Receive Our Monthly Newsletter
TREATFINDER Find the Perfect Treat for Your Pet
Special Promotions

Slow Feeding Your Dog – Avoid the Risk of Bloat

Did you know that Bloat is the number 2 health risk for canines? Even with this staggering statistic, many pet parents are unaware of the issue and serious risks for their dog associated with bloat. Fortunately there are a few simple preventative steps to take and product-solutions available to use that help reduce the risk of bloat in your dog.

The Problem of Bloat Gastric dilatation-volvulus (GDV), otherwise known as “bloat,” is a very serious and potentially life-threatening illness that is little known to most dog owners. The symptoms of bloat can progress in mere hours and according to the ASPCA, even with immediate treatment, can result in death 25% to 40% of the time. It is important to know and be able to recognize the early signs of bloat to help protect your dog from this painful health condition.

Causes and Risk Factors Bloat actually refers to two separate conditions that often, but not always, accompany each other. The first condition is gastric dilatation, whereby the stomach fills with gas and fluid. The second is volvulus, in which the inflated stomach twists on its long axis, preventing the gas and fluid from escaping. This serious condition can interfere with blood circulation, producing a number of other problems in a chain reaction that can lead to death.

While the exact cause of bloat is currently unknown, large and giant breed dogs with deep chests such as Great Danes, German Shepherds, Dobermans, Boxers, and Standard Poodles are more susceptible to bloat. Additionally, things like rapid eating, eating one large meal per day, overeating and overdrinking, stress, heavy exercise after eating, and advanced age of the dog can contribute to bloat.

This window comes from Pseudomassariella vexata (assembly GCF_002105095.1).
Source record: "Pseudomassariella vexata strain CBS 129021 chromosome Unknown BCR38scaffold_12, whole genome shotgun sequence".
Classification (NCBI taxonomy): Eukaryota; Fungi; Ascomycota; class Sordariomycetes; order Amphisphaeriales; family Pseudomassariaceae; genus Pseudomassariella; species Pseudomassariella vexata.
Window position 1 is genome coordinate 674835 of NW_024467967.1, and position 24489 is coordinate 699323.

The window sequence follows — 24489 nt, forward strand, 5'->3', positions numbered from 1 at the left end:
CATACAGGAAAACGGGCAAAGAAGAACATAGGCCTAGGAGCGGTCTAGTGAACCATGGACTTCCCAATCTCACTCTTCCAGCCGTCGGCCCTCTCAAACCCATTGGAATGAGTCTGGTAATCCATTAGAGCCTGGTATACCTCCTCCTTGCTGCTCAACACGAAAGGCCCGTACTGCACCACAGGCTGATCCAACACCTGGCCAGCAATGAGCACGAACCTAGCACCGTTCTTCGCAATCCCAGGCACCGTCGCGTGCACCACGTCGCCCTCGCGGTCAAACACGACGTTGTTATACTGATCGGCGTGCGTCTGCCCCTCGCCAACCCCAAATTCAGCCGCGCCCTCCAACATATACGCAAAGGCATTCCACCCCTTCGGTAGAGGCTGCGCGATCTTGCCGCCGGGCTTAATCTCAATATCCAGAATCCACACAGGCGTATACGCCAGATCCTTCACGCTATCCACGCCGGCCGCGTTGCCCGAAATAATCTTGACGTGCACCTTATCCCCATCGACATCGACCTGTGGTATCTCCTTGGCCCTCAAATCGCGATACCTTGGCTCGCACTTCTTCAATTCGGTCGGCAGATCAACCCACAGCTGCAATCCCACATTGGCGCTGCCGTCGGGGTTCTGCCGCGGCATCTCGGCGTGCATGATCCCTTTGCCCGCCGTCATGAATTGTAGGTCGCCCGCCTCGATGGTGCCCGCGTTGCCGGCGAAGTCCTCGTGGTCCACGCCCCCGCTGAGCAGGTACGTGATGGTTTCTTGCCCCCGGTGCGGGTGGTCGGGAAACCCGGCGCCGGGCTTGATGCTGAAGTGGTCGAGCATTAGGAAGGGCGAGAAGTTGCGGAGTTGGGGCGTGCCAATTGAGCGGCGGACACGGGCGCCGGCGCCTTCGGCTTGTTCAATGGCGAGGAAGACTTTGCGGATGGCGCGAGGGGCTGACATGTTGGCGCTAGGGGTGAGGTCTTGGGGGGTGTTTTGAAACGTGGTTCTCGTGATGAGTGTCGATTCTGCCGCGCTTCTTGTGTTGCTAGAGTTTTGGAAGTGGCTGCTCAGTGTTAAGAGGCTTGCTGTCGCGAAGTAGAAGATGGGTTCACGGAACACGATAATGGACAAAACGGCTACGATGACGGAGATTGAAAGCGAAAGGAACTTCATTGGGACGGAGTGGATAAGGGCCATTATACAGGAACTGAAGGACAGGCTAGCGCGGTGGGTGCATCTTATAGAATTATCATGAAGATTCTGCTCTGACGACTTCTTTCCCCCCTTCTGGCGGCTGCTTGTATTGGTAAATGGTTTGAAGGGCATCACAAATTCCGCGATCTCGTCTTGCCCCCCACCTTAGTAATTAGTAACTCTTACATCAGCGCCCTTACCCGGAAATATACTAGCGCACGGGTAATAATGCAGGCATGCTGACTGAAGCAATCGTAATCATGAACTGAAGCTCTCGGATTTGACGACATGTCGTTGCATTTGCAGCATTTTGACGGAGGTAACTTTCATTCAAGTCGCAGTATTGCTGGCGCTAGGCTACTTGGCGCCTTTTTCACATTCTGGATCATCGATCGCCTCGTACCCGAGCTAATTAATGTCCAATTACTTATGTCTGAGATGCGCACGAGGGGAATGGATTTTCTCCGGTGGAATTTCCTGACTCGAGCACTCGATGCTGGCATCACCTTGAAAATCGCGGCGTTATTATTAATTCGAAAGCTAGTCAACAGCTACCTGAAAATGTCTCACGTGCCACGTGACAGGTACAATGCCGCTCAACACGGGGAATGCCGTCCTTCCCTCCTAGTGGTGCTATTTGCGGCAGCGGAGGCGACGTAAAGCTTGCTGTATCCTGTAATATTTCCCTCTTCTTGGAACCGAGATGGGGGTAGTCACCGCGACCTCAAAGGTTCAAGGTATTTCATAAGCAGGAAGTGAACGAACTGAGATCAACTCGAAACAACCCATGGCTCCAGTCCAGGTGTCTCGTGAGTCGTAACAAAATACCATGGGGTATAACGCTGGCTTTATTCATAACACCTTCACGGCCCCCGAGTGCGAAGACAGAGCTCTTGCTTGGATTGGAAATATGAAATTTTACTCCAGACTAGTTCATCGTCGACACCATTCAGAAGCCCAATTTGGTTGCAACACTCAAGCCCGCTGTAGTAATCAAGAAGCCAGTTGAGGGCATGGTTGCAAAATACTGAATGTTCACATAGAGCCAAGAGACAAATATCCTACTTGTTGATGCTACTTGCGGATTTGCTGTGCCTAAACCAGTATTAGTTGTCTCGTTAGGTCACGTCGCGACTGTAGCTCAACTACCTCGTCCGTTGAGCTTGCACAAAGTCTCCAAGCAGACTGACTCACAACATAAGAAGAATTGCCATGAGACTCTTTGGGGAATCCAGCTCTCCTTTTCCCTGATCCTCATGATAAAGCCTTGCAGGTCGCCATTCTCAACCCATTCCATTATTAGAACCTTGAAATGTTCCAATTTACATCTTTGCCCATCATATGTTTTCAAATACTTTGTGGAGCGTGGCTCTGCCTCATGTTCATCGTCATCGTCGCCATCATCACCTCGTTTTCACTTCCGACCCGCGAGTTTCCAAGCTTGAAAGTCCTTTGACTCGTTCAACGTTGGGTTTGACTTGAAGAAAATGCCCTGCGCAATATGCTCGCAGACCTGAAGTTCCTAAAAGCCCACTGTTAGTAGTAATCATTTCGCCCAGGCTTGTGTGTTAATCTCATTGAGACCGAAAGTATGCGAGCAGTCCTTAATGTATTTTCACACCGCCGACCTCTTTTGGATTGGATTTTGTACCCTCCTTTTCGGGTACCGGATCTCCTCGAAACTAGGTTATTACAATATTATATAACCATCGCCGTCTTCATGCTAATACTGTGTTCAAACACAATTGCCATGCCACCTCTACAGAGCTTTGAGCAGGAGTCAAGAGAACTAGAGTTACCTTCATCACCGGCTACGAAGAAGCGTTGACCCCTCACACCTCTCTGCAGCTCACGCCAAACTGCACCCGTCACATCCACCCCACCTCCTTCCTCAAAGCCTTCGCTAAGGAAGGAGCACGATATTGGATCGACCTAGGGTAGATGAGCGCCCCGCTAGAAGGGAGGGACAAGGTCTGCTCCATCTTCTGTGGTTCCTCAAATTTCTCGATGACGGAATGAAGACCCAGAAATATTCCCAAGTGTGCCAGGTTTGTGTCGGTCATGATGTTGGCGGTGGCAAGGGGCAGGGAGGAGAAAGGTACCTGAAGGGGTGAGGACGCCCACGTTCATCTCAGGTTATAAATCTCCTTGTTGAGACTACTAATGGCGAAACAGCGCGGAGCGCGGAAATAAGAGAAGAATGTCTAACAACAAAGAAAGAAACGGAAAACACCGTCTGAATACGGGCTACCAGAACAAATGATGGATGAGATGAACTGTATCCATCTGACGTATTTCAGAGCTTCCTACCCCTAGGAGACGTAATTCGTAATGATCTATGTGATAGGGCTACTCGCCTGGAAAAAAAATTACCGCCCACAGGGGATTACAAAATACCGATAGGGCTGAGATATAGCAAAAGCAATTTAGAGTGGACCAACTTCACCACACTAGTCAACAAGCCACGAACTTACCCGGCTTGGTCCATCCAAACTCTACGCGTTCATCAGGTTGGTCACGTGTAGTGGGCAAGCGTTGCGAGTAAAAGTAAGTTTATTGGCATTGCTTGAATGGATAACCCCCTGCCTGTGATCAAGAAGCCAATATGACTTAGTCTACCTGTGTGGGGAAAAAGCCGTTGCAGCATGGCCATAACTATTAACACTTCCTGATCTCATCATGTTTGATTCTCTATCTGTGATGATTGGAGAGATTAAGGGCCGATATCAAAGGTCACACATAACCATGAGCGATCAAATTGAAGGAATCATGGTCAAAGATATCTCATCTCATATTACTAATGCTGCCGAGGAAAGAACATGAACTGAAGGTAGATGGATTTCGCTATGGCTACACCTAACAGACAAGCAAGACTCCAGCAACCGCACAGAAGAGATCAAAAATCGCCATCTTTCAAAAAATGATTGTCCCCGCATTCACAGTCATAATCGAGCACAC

Dogs suffering from bloat may exhibits signs of an inflated abdomen, vomiting and dry heaving, excessive drooling, labored breathing, pale gums, rapid heartbeat, pacing and restlessness, or weakness/collapsing. Should any of these symptoms occur, it is vital to consult with a veterinarian immediately, as every minute is crucial for survival. Serious bloat involving a twisted stomach most commonly requires surgery.

Preventative Measures – Treatment and Solutions To help decrease the risk of bloat, monitor the pace of your pet’s eating habits. Overzealous gobbling can increase the risk of bloat. If your dog’s breed is susceptible to bloat, talk to your veterinarian about feeding your dog several small meals a day instead of one or two larger meals each day. Small meals can help reduce the urge to devour food due to hunger.

Slow feeding pet accessories, such as GobbleStopper®, easily attaches inside any existing dog bowl via suction cup to help slow the feeding speed and the amount of food consumed with each bite. For some breeds, research shows that raised dog bowls may increase the risk of bloat in dogs but results vary so speak to your veterinarian. Your vet might also recommend adding canned food to your dog’s diet or changing from dry foods that contain fats or citric acid as primary ingredients. It is also advisable to restrict vigorous exercise or too much water immediately following a meal.

While the risk of bloat cannot be completely eliminated, a responsible pet owner can go a long way to protect their beloved pet from this potentially fatal illness. Veterinary medicine has come along way to increase the likelihood of survival, but it is advanced preparation and attention that will ultimately save a dog’s life.